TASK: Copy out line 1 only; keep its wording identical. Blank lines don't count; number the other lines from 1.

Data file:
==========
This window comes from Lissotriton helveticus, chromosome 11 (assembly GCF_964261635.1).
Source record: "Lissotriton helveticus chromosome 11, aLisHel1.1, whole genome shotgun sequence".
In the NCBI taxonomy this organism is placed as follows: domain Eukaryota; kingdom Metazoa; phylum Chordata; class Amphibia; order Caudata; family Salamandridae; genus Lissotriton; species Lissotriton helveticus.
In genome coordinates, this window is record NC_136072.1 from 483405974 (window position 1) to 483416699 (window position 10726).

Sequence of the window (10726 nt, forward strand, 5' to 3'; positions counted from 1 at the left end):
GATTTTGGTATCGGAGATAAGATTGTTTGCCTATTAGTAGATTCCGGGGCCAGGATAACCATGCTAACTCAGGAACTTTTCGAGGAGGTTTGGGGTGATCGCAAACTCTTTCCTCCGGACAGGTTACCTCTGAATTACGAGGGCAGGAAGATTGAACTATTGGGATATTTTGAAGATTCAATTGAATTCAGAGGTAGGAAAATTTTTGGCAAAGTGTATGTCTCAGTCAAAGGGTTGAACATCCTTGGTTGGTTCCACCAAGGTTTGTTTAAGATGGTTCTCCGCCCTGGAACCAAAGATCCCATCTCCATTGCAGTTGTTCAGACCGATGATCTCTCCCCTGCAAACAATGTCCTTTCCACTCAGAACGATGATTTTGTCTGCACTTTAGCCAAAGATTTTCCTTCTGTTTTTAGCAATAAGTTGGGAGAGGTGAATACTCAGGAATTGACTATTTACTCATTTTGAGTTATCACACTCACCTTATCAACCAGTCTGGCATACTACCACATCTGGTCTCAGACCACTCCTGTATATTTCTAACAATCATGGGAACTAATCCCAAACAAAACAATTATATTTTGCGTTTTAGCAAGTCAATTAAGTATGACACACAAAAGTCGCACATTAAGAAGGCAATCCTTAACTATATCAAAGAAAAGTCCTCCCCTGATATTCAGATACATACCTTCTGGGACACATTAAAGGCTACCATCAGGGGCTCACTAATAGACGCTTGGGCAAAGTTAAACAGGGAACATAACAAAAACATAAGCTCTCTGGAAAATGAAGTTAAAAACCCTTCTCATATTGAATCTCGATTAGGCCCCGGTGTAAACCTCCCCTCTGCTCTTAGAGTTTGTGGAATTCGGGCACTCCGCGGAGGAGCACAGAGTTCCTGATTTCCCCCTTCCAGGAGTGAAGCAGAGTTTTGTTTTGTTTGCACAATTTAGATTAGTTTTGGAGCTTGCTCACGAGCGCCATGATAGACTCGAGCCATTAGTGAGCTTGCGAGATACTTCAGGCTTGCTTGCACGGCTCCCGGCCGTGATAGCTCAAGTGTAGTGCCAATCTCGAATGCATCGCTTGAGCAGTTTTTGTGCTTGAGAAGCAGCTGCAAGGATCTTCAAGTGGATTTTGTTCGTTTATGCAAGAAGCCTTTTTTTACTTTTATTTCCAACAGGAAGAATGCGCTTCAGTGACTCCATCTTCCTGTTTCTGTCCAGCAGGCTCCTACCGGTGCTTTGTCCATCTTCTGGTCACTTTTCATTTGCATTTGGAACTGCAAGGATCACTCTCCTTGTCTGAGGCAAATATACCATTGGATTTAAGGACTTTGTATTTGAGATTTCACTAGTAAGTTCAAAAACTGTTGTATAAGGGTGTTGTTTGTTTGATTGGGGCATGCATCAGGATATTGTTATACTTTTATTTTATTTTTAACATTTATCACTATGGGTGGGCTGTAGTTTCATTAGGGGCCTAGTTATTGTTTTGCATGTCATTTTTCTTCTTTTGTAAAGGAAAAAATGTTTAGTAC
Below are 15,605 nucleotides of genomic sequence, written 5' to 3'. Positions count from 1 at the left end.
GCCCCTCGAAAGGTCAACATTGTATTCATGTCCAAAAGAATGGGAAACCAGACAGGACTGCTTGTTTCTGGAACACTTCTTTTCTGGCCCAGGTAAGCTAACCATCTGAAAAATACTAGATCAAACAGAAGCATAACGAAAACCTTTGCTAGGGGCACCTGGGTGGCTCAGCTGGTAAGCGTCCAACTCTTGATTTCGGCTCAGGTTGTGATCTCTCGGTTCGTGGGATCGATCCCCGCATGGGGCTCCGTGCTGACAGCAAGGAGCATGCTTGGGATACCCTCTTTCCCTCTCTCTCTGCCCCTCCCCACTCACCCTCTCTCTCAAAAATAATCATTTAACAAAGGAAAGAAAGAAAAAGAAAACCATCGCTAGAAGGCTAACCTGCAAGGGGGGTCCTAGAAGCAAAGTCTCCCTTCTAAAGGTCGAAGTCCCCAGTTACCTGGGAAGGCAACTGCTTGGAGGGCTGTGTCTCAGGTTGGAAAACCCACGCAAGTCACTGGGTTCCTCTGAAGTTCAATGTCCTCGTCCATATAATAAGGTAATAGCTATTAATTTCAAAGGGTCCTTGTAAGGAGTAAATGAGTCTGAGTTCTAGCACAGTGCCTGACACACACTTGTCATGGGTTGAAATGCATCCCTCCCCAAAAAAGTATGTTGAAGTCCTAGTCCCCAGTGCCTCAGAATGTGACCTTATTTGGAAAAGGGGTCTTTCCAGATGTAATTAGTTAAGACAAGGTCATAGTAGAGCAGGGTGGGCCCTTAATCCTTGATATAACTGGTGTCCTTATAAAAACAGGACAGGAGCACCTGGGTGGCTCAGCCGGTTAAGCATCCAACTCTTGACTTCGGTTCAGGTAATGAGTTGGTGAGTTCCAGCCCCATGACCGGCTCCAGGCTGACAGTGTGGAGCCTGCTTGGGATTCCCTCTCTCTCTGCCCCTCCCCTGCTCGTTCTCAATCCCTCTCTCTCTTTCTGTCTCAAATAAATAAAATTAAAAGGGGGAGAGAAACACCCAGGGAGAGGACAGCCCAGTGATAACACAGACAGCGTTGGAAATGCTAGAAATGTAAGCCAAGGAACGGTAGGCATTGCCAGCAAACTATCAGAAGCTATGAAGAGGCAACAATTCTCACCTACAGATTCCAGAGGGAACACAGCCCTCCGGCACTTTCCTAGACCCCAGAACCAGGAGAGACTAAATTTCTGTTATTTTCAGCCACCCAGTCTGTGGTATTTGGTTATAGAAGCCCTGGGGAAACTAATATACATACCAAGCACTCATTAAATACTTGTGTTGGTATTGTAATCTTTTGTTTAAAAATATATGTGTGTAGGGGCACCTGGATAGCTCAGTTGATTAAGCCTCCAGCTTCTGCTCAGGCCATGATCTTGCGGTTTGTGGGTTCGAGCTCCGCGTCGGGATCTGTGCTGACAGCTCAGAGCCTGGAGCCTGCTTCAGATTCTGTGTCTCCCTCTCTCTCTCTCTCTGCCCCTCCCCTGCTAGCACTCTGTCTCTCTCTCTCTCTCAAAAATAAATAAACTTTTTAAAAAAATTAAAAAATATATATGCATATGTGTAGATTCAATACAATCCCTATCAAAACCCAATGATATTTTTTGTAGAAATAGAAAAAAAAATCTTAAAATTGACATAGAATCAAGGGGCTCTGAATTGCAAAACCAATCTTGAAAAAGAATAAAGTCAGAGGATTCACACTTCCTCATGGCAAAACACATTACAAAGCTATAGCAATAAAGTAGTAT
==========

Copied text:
This window comes from Lissotriton helveticus, chromosome 11 (assembly GCF_964261635.1).